Karma and reincarnation provide an answer to problems of evil, suffering and injustice in the world. Karma and reincarnation say that what you do in one life will catch up with you in the next. If you are evil in one life, you will suffer for it when you are reincarnated. Therefore, people who are born to a low caste or in poverty and who suffer greatly are being treated fairly: they are being repaid for the evil that did in a former life.
Judaism and Christianity, on the other hand, do not believe in reincarnation, so they wrestle more with the problems of evil, suffering, and injustice. They don't say that suffering is necessarily deserved. In the book of Job, for example, a good man is allowed to suffer to test his faith—he has done nothing to deserve the horrors that befall him. Instead of providing answers, God states in this biblical book that His ways are not ours way and that much about the universe is mysterious to us as humans. In the book of Isaiah, the idea of the suffering servant is introduced: this is the image of an innocent man suffering pain and injustice for no reason. This concept is picked up in the New Testament, in the life of Jesus, who is also seen as the suffering servant. He is killed in a horrible way even though he is innocent. His suffering, however, is redemptive: he suffers for a reason, which is to help others to be reconciled to God. Judaism and Christianity introduced the idea that a person can suffer and yet be innocent, and also that suffering can be redemptive. Before these faiths, it was believed that a person who suffered must have done something to deserve it. Before these faiths, no good purpose was seen in suffering.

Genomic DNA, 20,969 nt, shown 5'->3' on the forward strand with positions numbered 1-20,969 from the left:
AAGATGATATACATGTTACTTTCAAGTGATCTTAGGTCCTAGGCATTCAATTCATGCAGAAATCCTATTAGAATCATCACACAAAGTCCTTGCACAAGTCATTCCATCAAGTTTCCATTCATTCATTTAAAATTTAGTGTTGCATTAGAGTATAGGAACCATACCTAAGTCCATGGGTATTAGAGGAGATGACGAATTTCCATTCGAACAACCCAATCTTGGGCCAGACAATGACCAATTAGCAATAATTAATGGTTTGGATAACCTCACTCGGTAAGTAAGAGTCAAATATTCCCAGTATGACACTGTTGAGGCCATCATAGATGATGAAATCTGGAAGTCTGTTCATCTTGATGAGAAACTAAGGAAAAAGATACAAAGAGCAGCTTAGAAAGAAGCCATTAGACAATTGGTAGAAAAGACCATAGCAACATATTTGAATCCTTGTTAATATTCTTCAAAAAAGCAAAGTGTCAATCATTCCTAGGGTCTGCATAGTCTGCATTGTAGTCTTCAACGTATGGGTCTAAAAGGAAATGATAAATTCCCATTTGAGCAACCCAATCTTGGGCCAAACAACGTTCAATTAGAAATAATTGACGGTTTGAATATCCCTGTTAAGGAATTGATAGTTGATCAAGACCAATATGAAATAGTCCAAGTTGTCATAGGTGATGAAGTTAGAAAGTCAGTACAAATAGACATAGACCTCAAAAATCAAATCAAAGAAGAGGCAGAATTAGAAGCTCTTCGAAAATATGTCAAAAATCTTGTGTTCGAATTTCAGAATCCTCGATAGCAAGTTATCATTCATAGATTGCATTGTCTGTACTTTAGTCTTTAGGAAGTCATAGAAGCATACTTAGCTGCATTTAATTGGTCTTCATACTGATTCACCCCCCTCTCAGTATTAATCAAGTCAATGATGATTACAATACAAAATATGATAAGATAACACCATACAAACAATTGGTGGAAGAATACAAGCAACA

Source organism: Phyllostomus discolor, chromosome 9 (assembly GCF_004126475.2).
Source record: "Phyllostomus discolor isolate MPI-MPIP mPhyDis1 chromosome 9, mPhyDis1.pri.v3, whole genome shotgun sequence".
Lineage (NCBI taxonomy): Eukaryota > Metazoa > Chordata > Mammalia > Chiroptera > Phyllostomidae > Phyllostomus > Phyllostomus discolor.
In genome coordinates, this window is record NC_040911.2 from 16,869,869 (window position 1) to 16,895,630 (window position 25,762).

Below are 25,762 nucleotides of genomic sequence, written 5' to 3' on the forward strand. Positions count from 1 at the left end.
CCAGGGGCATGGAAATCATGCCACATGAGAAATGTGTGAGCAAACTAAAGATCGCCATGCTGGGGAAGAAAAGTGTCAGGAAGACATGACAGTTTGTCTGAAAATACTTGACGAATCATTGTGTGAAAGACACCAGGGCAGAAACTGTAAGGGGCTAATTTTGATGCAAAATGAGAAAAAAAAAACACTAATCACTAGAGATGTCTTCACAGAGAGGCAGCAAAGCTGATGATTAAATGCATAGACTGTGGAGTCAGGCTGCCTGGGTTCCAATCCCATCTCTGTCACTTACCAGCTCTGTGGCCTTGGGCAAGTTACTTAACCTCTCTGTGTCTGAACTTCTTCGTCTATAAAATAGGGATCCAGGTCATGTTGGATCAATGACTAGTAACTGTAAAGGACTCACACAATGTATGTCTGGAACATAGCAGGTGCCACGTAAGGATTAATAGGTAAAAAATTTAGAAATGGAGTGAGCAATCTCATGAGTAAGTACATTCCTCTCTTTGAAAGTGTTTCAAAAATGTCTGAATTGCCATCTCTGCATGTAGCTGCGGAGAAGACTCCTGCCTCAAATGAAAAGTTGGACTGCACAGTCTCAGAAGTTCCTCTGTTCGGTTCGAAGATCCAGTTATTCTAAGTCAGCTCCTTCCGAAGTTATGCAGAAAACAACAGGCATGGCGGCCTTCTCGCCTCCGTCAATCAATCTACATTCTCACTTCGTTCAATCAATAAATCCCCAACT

Because Judaism and Christianity realize the innocent can suffer, they tend to orient themselves to social justice and working to eradicate the evils of the world, rather than simply accepting them. For this reason, and no doubt because I was raised in these traditions, it makes more sense for me to embrace a theology that actively tries to right wrongs and alleviate suffering.